Shakespear Regional Park to re-open on 1 December
24 August 2011
Shakespear Regional Park to re-open on 1 December
Shakespear Regional Park will re-open to the public on 1 December, following a five-month closure for animal pest eradication. Those wanting to book summer camping and picnic sites at Shakespear will be able to from 6 September.
Auckland Council Open Sanctuary Coordinator Matt Maitland says the first stage of animal pest eradication has been completed successfully and the team is now hard at work checking to see if any pests remain.
“Excellent weather conditions allowed us to carry out the three applications in the best possible timeframe and with the minimum gap (of two weeks) between flying days, despite a wetter than average July.
“Each application went ‘without a hitch’ and we have been very pleased with the bait uptake and the breakdown of the residual bait.
“We continue to sweep the park, monitor for pest activity and remove animal carcasses where appropriate,” he says.
Councillor Sandra Coney, chair of the Auckland Council’s Parks, Recreation and Heritage Forum, acknowledges the support and assistance of many groups in the efforts to create an open sanctuary at Shakespear.
“We still have a lot of work ahead of us to make the park completely pest free and a safe haven for treasured native species, but we couldn’t have got to this point without the support of our partners, our neighbours, SOSSI and the park volunteers,” she says.
Auckland Council continues to work with park neighbours and partners the NZ Defence Force, Watercare and YMCA Shakespear Lodge, as well as the Shakespear Open Sanctuary Society Inc (SOSSI) and a number of dedicated park volunteers, and is grateful for their support.
Bookings for picnic and campsites from 1 December onwards will be taken from Tuesday 6 September. Phone the Auckland Council on 09 301 0101 to make a booking or inquiry or go to www.aucklandcouncil.govt.nz/regionalparks for information and to check availability of the Shakespear sites.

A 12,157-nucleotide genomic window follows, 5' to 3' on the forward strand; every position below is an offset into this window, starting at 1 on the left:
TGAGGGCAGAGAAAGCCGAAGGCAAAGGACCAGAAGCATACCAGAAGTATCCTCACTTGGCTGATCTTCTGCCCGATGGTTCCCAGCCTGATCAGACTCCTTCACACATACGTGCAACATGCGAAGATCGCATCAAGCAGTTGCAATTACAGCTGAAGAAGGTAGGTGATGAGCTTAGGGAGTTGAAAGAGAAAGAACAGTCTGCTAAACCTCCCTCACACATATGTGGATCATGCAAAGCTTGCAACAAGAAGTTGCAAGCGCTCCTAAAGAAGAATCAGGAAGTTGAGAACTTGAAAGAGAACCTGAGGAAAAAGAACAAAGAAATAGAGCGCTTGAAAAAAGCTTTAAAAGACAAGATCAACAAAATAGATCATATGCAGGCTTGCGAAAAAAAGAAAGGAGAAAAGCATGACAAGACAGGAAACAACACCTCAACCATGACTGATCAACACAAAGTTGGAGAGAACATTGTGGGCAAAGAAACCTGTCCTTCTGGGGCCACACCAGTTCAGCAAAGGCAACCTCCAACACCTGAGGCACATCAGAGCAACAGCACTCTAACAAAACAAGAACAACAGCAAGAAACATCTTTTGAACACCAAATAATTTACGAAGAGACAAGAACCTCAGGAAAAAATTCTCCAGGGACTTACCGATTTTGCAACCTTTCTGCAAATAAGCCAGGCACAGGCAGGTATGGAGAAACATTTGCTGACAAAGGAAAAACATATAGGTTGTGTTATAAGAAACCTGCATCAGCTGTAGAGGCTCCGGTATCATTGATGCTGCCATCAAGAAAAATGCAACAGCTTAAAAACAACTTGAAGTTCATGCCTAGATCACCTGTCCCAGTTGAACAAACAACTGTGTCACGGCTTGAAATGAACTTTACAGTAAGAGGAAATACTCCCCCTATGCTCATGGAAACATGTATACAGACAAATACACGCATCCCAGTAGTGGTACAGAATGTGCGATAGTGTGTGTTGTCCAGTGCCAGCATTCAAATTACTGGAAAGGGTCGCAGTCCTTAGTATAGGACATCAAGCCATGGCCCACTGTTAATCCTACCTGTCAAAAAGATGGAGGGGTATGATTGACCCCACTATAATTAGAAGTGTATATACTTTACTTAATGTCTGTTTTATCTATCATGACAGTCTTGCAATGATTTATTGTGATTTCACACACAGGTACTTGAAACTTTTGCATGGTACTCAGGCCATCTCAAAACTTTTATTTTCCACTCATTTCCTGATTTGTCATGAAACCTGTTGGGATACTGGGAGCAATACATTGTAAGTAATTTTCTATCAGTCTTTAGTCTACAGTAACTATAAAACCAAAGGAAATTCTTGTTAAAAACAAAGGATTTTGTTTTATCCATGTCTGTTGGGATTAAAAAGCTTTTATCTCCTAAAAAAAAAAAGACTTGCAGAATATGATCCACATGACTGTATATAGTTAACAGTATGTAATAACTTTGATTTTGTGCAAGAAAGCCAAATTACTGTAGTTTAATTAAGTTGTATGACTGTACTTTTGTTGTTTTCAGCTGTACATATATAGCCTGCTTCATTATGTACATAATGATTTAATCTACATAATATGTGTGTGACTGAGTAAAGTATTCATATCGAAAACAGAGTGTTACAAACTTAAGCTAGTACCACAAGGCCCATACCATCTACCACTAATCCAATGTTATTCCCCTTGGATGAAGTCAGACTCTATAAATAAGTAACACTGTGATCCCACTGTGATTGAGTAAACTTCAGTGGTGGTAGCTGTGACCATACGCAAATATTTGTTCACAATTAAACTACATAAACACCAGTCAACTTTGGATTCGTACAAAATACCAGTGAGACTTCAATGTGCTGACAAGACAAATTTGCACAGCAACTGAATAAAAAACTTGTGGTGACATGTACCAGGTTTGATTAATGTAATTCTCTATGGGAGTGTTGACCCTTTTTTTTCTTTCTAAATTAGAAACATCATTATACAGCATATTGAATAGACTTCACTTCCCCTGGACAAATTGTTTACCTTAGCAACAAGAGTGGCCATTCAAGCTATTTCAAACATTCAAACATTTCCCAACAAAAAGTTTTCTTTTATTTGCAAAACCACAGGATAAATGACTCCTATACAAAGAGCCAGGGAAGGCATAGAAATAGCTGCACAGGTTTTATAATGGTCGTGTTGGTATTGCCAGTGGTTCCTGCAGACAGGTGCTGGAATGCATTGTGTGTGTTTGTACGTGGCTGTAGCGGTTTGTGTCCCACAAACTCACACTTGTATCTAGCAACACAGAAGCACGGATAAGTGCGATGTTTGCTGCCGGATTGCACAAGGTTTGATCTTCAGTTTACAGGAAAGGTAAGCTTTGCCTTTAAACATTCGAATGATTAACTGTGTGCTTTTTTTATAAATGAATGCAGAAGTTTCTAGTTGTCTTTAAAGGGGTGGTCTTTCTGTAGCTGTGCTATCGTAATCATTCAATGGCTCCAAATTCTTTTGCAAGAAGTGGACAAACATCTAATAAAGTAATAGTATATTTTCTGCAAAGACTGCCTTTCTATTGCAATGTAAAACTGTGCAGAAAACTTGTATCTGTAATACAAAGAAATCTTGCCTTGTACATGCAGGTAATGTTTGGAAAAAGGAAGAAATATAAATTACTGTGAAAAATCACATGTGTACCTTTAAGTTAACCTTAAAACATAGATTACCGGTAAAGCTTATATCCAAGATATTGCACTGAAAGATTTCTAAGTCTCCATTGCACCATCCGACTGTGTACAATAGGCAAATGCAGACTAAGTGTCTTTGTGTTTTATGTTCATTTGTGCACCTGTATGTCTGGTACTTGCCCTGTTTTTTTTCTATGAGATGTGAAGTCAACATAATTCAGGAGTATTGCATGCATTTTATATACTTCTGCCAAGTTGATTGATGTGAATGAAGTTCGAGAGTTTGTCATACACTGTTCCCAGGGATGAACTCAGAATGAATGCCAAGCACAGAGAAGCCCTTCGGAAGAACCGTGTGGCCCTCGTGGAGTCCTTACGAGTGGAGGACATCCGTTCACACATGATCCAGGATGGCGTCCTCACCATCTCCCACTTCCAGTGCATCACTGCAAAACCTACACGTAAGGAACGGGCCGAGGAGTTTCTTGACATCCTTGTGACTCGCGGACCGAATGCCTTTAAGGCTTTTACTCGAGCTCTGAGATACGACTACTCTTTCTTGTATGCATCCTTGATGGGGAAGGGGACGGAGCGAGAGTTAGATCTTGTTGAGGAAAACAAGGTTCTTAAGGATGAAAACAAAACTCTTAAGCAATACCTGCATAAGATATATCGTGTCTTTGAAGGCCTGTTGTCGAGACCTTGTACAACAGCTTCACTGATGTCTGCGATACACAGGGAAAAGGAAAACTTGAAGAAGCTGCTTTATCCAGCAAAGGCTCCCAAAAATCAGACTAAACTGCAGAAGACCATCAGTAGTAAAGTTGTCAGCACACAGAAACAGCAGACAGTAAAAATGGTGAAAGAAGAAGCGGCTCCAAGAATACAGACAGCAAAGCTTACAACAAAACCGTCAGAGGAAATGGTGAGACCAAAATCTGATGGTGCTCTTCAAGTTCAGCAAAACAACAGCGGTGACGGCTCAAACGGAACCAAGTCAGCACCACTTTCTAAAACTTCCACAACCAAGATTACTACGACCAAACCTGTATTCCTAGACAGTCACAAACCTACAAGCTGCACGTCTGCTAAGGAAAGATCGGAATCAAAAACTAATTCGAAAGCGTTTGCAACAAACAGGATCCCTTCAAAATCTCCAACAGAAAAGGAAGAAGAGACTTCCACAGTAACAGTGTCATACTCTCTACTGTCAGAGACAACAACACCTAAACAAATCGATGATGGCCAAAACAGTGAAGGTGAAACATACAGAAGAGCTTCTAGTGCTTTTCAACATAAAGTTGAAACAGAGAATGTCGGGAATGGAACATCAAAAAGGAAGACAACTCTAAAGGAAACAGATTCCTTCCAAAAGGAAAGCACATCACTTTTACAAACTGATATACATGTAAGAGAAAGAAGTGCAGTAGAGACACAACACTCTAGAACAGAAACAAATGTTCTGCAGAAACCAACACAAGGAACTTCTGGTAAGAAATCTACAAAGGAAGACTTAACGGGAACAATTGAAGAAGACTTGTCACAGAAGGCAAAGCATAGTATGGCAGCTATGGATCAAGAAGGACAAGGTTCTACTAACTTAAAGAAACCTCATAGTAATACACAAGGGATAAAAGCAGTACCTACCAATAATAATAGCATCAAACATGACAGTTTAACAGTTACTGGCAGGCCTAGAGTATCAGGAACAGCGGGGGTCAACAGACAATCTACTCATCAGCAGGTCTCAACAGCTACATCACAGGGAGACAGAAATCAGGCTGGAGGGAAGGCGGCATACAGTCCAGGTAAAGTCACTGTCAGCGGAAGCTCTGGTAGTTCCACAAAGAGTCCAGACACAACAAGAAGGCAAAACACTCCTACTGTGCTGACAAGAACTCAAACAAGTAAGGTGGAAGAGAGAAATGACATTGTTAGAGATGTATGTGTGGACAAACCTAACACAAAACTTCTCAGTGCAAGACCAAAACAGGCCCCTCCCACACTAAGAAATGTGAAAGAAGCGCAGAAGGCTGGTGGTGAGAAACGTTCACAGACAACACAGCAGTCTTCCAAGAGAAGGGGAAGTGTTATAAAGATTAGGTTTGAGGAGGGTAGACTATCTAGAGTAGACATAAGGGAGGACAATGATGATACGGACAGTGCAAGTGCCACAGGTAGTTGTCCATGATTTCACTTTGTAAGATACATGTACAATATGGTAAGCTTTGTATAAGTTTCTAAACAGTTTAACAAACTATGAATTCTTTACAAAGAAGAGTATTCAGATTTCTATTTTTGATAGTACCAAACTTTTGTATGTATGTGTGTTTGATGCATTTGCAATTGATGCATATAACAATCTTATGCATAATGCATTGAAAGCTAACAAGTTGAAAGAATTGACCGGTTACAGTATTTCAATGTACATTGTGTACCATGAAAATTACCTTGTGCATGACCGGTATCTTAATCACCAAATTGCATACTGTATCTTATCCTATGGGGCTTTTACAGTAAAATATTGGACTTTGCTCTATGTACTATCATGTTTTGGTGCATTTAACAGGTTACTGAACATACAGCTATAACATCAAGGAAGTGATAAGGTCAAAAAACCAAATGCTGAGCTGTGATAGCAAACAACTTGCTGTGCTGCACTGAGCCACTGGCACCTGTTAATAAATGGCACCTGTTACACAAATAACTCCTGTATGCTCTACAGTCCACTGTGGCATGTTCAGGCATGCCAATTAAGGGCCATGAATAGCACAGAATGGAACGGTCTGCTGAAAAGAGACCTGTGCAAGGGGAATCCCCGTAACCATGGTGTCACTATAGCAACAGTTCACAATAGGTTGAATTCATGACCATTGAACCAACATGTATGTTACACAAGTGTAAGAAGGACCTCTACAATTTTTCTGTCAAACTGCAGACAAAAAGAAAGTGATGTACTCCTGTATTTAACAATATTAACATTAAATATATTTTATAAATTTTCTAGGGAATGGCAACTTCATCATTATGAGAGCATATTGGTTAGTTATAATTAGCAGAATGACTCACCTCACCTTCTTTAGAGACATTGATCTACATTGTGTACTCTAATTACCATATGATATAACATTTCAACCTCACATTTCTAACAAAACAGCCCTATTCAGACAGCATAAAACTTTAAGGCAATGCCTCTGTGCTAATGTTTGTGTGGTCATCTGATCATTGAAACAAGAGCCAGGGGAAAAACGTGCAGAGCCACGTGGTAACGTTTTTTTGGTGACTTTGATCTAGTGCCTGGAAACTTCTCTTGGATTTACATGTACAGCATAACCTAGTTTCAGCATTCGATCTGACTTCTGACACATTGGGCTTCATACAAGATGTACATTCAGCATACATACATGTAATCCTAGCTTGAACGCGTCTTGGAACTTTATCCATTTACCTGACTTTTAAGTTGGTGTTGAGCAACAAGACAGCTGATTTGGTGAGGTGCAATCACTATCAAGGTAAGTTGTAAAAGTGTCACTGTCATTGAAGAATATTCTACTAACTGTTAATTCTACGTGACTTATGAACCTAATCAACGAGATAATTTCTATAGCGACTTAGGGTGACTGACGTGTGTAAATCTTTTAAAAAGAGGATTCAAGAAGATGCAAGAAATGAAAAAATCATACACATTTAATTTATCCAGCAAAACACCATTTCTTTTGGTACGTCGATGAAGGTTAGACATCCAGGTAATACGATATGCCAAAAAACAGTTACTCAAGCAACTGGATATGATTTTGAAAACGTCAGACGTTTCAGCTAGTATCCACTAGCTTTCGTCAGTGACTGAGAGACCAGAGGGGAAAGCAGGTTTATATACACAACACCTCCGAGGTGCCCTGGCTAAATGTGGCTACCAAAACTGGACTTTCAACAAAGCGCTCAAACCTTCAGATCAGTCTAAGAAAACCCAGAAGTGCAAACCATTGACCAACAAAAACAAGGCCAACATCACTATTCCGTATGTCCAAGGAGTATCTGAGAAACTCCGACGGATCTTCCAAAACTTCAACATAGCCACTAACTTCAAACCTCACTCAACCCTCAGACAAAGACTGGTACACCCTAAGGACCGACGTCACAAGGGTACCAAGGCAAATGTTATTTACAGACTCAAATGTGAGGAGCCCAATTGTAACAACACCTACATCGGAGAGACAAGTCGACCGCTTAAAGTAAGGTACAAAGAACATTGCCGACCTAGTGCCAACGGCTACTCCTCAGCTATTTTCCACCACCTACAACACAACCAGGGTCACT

The early completion of the aerial operation means that the park can open earlier than first indicated – the earlier ‘mid-December’ reopening date allowed for unfavourable weather delays. Livestock will return to the park around the same time.
There will be no further temporary closures of Army and Okoromai Bays. Park users exercising dogs in the designated Army and Okoromai Bay areas, are advised to ensure dogs are kept under control at all times as there may still be poisoned carcasses found in this area.
While the park remains closed (between now and 1 December), a range of ground-based pest monitoring and eradication operations will continue on the park. This includes trapping for mustelids, hedgehogs and any remaining rats; detection dog monitoring for signs of rodents, mustelids, hedgehogs and rabbits (and targeting these pests accordingly); spotlight hunting; and implementing longer-term monitoring and surveillance control methods including traps and tracking tunnels.
“Once the park reopens, eradication operations will continue as we deal with any remaining pests and monitor for any incursions,” says Mr Maitland.
“This is particularly important in the park buffer zone to the west of the fence. We will also be asking the public to be vigilant about ensuring they don’t transfer pests into the sanctuary through vehicles or equipment.
“A simple check of belongings before visiting the park can protect the future of Shakespear Open Sanctuary,” he says.
While the aerial applications of brodifacoum bait are complete, there is a requirement for the signs advising the public of the use of the poison bait to remain in place for one year after the last application; these won’t be removed until early August 2012.
Samples of seafood were taken both before and after the aerial bait operation and have been sent to a laboratory for testing, this is in accordance with resource consent requirements. The public will be notified when the all clear is given and in the meantime should observe advice on signs in coastal areas.
All the things people are used to doing at Shakespear, like swimming, picnicking, walking, mountain biking and camping will still be possible when the park reopens and when it becomes an open sanctuary.
“We know people are looking forward to visiting Shakespear again this summer and watching the open sanctuary develop,” says Cr Coney.
“At first, the biggest difference people will notice is the pest proof fence and automated gates – a reminder that we’re trying hard to keep unwanted pests out.
“Over time we expect to see species regenerate and flourish in a pest free environment and others return to the park of their own accord. We hope to see bellbirds, kakariki and pateke making their way across the Gulf from nearby Tiritiri Matangi Island,” she says.
It is hoped that planning for reintroductions of absent species like kiwi, robins and whiteheads will begin around a year after the pest eradication operation is complete and the first bird translocation might take place in spring 2013.